Support for LAist comes from
Made of L.A.
Stay Connected

Share This

This is an archival story that predates current editorial management.

This archival content was written, edited, and published prior to LAist's acquisition by its current owner, Southern California Public Radio ("SCPR"). Content, such as language choice and subject matter, in archival articles therefore may not align with SCPR's current editorial standards. To learn more about those standards and why we make this distinction, please click here.

Arts and Entertainment

Box Office Review: Blackjack!

Support your source for local news!
The local news you read here every day is crafted for you, but right now, we need your help to keep it going. In these uncertain times, your support is even more important. Today, put a dollar value on the trustworthy reporting you rely on all year long. We can't hold those in power accountable and uplift voices from the community without your partnership. Thank you.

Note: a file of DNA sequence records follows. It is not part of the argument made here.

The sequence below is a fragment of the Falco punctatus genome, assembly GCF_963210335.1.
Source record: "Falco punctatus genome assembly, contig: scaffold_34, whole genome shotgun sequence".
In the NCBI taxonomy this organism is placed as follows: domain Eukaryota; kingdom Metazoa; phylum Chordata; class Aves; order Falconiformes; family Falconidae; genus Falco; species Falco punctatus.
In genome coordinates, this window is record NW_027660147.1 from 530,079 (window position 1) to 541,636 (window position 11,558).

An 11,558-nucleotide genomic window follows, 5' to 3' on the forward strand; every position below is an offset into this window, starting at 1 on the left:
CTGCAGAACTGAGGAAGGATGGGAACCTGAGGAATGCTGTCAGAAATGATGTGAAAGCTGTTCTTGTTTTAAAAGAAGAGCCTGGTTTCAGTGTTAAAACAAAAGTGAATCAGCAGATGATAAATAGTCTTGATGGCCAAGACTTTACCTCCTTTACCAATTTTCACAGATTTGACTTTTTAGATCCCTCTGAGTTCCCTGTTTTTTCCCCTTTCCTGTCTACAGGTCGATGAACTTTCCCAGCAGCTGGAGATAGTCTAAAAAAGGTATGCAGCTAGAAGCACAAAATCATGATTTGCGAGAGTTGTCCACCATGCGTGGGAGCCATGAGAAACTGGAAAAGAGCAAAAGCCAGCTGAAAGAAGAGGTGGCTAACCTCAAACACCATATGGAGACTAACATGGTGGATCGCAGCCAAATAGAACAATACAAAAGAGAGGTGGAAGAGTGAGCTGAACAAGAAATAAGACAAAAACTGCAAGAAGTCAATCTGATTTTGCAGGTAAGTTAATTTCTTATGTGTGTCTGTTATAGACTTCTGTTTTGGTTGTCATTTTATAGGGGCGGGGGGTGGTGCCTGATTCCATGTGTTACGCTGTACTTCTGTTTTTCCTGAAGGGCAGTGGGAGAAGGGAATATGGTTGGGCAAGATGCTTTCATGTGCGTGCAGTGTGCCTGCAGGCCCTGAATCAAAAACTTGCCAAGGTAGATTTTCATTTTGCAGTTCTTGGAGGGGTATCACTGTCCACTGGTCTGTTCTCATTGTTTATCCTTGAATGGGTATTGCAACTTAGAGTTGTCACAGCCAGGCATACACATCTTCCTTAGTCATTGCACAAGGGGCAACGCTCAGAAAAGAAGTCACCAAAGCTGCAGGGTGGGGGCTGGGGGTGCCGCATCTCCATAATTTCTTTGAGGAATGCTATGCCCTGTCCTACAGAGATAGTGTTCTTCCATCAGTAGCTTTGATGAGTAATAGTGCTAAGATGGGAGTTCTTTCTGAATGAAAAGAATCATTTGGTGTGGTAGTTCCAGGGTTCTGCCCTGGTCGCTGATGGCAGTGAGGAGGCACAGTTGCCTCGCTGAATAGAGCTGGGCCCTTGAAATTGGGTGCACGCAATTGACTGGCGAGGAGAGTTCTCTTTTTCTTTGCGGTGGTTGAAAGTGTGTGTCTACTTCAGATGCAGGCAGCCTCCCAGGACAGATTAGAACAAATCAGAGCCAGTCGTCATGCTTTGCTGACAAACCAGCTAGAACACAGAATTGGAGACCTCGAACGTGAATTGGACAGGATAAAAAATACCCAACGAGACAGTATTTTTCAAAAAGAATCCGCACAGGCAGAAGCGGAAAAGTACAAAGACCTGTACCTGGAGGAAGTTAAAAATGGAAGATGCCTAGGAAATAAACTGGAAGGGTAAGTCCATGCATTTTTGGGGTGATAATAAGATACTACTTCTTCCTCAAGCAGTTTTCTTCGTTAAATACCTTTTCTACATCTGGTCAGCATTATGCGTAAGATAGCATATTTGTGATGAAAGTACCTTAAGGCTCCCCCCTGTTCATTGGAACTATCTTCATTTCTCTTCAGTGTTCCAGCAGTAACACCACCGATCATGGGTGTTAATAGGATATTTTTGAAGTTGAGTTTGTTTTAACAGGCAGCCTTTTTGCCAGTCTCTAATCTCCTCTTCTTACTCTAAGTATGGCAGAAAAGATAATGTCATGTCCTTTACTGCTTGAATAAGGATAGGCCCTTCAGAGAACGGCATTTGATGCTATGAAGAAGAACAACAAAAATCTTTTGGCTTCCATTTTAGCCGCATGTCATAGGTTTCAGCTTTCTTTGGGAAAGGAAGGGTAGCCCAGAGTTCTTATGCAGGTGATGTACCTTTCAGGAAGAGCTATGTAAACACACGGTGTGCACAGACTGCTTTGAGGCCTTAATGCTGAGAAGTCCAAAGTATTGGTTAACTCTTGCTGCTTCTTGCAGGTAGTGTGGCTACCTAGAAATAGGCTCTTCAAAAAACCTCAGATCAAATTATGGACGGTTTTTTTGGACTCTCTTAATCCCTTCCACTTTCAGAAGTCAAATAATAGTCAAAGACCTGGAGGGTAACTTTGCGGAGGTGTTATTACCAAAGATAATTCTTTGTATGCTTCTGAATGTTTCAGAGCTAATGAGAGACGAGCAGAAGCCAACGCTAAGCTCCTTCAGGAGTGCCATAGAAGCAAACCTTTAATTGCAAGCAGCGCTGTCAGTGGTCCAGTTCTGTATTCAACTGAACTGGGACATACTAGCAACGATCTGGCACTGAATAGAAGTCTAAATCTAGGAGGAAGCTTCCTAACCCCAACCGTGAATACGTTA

Non-Asian Jim Sturgess portrays Asian character | Photo courtesy of Sony Pictures

Even though the book on which it was based was infinitely better than the resulting movie, the quasi-racist 21 still managed to dominate the weekend box office in its debut. It pulled in a healthy $23.7M, easily outdistancing the resilient Horton Hears a Who ($17.4M/$117.2M). The pathetic Superhero Movie underperformed at $9.5M in its first weekend, followed by Tyler Perry's Meet the Browns ($7.7M/$32.8M) and Drillbit Taylor ($5.8M/$20.2M).

The bottom half of the top 10 was headed by the non-scary Shutter ($5.3M/$19.1M) and the inept 10,000 B.C. ($4.8M/$84.9M). Newcomer Stop-Loss did the same middling business as its Iraq War-themed brethren ($4.5M). College Road Trip ($3.5M/$38.3M) and The Bank Job ($2.8M/$24.1M), however, continued to hold onto their audience while Run Fatboy Run fell flat ($2.3M). In limited release, Flawless ($5142 per theater), Priceless ($4875) and My Brother is an Only Child ($10,500) all performed okay.

Most Read